2.0. Latin-vernacular lexica

2.1. Early Bilingual Lexica

Bilingualism in Greek and Latin long continued in the Roman Empire, but by the third century "a growing linguistic rupture between East and West [...] is evidenced by the emergence of bilingual schools manuals, the Hermeneumata pseudodositheana" (Copeland 1991: 38). Although bilingualism declined, cultural and commercial relations continued between the two empires, leading to creation of bilingual lexica. Dating from the early Middle Ages are the Greek-Latin glossary wrongly attributed to Cyril (patriarch of Alexandria from 380 to 444 A.D.), and the Latin-Greek glossary wrongly attributed to Philoxenus (a Roman consul in 535 A.D.).

An example of a bilingual glossary created for administrative purposes is found in the so-called 'Malberg glosses', which date from the late fifth or early sixth century. They are Latin-Salian Frankish (a Low German dialect spoken by the Salian Franks who conquered Gaul at the end of the fifth century). Hessels (1910: 126) explains that they are not true glosses, but appear to be an attempt to translate some terms from Frankish law into Latin for the benefit of Roman inhabitants.

Latin-vernacular glossaries were primarily compiled for didactical purposes - to assist in teaching and learning Latin, the language of literate people. Initially, difficult words in Latin texts were glossed with simpler Latin or, occasionally, vernacular interpretamenta, written between the lines or in the margins. Later, the lemmata and their interpretamenta were collected to form glossaries. Vulgar Latin and/or vernacular terms appear in glossaries at an early date. Well-known examples of early compilations containing Anglo-Saxon elements are the Corpus College Glossary (beginning of the eighth century), the Erfurt Glossaries (eighth century), the Leiden Glossary (end of the eighth century), and the Epinal Glossary (beginning of the ninth century). At this stage, the number of Latin glosses far exceeds the number of vernacular ones.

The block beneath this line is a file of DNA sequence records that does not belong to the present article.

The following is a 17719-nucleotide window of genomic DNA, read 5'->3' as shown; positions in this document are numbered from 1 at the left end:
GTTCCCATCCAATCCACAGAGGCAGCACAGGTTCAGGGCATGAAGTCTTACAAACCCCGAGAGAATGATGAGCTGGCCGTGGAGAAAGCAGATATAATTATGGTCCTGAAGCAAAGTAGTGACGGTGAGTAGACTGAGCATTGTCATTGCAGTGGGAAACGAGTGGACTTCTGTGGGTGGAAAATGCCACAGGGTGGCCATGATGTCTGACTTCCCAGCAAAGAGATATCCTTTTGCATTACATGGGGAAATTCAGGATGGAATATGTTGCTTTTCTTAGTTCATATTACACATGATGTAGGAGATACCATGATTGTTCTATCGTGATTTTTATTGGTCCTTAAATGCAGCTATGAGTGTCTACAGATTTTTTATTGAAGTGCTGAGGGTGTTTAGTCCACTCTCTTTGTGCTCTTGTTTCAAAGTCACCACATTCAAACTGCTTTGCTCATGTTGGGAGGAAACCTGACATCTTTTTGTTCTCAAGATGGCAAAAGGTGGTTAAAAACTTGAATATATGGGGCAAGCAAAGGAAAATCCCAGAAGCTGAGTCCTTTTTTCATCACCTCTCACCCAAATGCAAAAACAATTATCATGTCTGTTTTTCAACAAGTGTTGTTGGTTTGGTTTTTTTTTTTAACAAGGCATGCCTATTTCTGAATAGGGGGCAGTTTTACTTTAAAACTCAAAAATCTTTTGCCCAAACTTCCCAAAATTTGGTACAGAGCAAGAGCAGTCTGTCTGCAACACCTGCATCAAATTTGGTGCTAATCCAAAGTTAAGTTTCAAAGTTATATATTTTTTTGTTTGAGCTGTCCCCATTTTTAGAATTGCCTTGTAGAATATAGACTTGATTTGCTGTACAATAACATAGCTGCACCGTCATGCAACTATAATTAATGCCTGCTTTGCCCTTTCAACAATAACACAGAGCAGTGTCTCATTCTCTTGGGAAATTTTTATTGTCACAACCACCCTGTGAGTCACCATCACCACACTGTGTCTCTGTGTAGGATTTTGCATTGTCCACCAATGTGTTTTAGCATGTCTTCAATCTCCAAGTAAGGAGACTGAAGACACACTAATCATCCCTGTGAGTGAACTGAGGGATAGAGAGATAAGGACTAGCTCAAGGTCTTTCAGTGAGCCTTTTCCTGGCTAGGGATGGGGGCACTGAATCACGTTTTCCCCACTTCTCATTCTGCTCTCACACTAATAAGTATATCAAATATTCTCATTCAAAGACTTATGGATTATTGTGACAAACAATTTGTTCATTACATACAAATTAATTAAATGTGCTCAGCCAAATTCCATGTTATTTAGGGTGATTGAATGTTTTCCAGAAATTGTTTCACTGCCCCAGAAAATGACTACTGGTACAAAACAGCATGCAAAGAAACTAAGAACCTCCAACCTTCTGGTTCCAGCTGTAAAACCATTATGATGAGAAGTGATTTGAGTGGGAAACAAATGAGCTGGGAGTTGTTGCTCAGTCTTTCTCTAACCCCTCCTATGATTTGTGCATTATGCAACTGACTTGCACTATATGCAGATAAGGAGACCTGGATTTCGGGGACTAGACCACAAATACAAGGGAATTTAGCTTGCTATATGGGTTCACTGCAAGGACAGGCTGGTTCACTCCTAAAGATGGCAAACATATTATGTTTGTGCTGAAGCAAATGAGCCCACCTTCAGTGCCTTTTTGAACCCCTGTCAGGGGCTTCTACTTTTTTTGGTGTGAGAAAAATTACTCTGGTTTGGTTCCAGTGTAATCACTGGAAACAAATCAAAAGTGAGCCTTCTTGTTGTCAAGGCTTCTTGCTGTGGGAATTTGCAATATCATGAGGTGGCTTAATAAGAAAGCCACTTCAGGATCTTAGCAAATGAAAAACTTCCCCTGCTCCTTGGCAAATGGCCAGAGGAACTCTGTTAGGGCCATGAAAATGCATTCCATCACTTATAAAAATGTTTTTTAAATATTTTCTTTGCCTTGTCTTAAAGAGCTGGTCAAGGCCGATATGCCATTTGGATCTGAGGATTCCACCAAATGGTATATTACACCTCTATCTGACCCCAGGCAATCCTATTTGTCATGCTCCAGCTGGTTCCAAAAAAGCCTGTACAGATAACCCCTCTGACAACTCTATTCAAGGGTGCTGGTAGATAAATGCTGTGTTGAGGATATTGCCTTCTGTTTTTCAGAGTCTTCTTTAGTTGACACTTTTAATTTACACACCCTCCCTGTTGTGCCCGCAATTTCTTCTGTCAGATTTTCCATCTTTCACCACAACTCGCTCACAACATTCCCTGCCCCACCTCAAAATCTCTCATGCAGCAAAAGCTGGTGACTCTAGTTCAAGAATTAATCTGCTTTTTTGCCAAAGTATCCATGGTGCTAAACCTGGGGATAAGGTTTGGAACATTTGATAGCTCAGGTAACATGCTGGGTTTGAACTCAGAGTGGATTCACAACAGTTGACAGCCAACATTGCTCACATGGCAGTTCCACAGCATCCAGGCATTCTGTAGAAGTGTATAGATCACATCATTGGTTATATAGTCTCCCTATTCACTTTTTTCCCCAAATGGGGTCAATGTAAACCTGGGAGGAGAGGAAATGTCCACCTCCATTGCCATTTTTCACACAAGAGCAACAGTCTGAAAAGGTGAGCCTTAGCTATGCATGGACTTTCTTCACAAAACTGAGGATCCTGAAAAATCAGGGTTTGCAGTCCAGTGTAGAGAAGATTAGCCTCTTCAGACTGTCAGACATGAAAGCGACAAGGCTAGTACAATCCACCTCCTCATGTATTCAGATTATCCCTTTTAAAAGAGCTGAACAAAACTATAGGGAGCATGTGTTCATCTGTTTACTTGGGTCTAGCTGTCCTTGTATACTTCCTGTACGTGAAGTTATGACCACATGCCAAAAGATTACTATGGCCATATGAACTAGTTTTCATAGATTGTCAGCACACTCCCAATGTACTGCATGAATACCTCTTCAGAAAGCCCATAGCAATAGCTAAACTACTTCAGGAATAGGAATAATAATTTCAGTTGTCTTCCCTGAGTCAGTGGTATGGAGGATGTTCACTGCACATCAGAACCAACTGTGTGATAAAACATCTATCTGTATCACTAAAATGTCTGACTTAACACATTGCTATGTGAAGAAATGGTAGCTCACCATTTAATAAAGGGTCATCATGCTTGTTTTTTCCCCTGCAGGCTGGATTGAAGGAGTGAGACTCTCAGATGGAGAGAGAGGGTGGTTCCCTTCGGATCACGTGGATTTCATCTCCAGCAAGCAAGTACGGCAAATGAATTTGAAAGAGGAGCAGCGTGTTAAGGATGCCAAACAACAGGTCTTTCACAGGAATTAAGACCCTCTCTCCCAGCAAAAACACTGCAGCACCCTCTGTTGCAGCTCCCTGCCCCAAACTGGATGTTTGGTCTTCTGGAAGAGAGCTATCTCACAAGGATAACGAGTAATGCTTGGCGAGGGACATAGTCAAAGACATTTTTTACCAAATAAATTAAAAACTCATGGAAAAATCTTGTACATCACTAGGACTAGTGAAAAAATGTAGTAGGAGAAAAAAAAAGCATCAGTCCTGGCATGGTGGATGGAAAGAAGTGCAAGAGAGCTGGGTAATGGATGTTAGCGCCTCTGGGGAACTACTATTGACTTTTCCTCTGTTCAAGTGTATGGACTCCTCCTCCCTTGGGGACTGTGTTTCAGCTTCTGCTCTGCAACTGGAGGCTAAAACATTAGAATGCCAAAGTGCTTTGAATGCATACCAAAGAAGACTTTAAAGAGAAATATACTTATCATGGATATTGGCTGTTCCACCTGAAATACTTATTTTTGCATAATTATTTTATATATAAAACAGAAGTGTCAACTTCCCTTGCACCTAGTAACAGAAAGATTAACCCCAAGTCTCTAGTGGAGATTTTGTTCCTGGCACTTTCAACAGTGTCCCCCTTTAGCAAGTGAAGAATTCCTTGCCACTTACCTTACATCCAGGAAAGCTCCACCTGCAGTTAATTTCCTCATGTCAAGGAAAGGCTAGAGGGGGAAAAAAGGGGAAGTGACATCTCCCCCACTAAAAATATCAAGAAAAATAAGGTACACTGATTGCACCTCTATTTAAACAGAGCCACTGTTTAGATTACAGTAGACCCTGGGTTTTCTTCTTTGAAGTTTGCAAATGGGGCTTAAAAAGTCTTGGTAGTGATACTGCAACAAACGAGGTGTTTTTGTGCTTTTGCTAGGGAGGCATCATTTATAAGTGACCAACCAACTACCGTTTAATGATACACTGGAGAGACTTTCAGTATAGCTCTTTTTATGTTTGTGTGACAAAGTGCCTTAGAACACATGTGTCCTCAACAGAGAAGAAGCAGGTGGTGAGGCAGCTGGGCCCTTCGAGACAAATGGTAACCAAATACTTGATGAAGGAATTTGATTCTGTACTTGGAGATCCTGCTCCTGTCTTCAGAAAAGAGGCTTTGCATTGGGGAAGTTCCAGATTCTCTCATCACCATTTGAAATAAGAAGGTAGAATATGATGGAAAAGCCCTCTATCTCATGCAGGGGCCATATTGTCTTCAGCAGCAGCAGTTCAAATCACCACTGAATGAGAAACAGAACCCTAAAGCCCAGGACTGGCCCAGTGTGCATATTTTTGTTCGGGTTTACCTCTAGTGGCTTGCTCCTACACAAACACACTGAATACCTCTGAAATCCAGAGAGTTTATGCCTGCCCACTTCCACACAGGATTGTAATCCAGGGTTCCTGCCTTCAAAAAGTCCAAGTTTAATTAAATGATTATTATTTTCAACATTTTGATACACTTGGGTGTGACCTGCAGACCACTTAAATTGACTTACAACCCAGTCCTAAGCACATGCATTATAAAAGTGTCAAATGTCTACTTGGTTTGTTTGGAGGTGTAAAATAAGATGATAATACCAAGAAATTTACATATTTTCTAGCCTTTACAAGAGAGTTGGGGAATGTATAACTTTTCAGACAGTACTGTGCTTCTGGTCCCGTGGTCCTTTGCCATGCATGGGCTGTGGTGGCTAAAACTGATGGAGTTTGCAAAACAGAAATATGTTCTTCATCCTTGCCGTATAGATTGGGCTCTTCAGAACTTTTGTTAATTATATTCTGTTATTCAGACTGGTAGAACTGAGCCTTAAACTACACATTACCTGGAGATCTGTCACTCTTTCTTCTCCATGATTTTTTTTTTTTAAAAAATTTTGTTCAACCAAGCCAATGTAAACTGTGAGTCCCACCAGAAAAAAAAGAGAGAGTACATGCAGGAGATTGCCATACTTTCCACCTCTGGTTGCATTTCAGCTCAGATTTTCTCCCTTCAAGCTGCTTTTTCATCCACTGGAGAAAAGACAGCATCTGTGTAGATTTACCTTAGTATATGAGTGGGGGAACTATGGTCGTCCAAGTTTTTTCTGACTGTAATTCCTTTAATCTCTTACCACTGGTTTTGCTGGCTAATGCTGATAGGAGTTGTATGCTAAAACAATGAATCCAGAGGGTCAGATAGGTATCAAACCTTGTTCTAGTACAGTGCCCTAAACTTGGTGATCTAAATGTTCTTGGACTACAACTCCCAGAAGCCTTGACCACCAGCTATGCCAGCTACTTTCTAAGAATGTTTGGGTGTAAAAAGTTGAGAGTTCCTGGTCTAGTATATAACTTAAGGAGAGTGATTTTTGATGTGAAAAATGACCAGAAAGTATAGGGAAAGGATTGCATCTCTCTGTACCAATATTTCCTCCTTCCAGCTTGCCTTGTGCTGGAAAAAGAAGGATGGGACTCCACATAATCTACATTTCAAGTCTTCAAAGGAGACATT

The renowned Reichenau Glossary (beginning of the tenth century) comprises nearly 5000 lemmata with vulgar Latin, Romanic and Germanic glosses. Bischoff (1981: 49) notes that earlier estimates had placed the number of Romanic glosses at nearly one-quarter of the total, but Klein (1936: 36) estimates that romanisms do not exceed ten percent of the total.

The Reichenau Glossary is made up of two parts: a Biblical glossary which follows the order of the text, and an alphabetical wordlist. Its principal sources are the Abavus Glossary and Liber glossarum; others are Isidore and St. Eucherius. In the following example, Labhardt (1936: 43f.) convincingly demonstrates the debt owed to the Abavus maior:

Exhibit 7: Source of the Reichenau Glossary
Abavus maior

Exsequias: prosecutio funeris
Bullas: ornamenta regalium camelorum
Capulum: spate manubrium

Labhardt 1936: 43f.

Gloses de Reichenau

Exsequiae: prosecutio funeris
Bullas: ornamenta regalium camelorum
Capulum: spata manubrium

Identification of the Abavus and the Liber glossarum as sources, dates the Reichenau Glossary to the beginning of the tenth century at the earliest, and not to the eighth century as some scholars had believed (noted in Bischoff 1981: 48).

Aelfric (c.955-1030) abbot of Eynsham in Oxfordshire was responsible for the texts which "did so much for the early study of Latin in England" (Sandys 1921: I, 512). These schoolbooks include a Latin grammar with material taken from Priscian, which is followed by a glossary of some 3,000 words in Latin and English. It is the oldest existing Latin-English glossary (id. 1921: I, 513).